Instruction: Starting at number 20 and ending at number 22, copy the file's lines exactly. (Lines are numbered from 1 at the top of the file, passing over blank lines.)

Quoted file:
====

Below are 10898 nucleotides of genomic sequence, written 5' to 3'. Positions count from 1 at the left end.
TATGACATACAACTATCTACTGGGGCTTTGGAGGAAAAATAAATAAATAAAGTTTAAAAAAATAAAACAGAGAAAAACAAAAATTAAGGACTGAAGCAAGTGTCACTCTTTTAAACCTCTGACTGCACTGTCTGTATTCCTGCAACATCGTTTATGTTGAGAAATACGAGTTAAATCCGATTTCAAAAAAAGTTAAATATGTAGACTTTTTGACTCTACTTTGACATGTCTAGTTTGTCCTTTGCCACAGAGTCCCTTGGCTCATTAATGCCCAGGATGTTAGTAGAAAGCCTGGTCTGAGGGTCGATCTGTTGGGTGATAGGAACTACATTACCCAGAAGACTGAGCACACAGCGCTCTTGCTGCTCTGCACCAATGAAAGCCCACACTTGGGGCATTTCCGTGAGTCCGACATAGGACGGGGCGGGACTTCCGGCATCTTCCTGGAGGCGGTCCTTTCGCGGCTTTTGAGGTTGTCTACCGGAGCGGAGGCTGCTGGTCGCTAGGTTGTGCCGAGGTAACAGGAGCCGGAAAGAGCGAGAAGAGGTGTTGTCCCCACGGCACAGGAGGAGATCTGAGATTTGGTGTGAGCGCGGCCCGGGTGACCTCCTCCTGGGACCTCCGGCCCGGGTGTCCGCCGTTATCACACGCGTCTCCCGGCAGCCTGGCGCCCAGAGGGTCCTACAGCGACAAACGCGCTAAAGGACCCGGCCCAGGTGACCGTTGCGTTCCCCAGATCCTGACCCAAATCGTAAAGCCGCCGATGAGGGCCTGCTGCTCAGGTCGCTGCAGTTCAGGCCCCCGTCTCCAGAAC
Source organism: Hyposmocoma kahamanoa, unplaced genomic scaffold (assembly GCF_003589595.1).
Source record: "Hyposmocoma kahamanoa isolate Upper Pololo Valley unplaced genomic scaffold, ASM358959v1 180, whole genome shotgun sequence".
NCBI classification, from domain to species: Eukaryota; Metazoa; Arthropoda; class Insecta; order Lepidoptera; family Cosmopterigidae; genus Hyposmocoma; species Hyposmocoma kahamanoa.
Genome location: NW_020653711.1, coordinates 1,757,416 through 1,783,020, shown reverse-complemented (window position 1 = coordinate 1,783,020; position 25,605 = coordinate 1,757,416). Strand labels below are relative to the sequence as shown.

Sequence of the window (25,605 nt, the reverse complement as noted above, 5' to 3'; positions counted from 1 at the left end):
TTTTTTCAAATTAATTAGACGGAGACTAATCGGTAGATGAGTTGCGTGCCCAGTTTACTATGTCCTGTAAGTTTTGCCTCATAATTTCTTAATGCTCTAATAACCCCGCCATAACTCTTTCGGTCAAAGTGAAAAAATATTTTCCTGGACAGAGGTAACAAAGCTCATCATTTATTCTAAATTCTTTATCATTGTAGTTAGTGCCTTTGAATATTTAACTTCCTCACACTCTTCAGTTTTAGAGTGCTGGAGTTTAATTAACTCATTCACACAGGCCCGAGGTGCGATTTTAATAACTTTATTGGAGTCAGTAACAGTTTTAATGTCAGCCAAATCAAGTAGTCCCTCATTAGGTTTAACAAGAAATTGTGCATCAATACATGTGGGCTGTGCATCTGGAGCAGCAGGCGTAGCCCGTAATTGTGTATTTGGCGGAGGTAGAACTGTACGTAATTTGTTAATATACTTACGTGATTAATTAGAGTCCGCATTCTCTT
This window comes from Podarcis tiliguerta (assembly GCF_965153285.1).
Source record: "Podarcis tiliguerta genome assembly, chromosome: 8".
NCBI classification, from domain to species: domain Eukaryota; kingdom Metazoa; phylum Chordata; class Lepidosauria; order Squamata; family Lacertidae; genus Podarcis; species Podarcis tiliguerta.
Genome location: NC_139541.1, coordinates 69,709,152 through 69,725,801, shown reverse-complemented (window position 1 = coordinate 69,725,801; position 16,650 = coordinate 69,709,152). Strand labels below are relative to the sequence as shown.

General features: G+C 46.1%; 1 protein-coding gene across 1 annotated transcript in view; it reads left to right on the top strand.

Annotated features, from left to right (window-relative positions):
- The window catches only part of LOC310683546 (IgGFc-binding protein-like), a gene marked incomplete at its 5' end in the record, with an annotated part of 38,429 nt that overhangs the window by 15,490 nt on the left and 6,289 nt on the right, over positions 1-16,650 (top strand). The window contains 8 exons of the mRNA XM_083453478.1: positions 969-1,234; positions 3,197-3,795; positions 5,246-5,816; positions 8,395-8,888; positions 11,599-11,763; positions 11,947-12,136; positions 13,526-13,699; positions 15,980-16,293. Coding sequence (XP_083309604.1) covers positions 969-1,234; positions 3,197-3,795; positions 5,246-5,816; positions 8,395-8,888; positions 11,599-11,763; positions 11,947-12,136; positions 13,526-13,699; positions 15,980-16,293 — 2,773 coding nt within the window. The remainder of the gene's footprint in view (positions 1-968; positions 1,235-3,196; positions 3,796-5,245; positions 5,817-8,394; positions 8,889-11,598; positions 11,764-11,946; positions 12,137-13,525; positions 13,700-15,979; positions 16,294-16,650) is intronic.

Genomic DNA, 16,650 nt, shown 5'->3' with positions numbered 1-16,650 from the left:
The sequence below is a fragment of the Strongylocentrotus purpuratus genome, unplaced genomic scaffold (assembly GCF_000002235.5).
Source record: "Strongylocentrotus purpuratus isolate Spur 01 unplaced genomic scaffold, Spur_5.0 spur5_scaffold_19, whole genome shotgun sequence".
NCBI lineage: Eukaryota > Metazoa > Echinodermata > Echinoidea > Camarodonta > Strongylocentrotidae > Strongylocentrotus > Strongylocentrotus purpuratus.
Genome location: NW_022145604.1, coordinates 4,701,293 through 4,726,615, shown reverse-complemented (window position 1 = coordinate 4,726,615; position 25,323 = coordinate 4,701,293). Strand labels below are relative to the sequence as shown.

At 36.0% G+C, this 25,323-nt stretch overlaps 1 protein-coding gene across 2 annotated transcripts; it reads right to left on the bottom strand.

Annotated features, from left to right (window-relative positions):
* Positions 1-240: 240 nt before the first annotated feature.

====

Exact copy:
Genome location: NW_022145604.1, coordinates 4,701,293 through 4,726,615, shown reverse-complemented (window position 1 = coordinate 4,726,615; position 25,323 = coordinate 4,701,293). Strand labels below are relative to the sequence as shown.

At 36.0% G+C, this 25,323-nt stretch overlaps 1 protein-coding gene across 2 annotated transcripts; it reads right to left on the bottom strand.

Annotated features, from left to right (window-relative positions):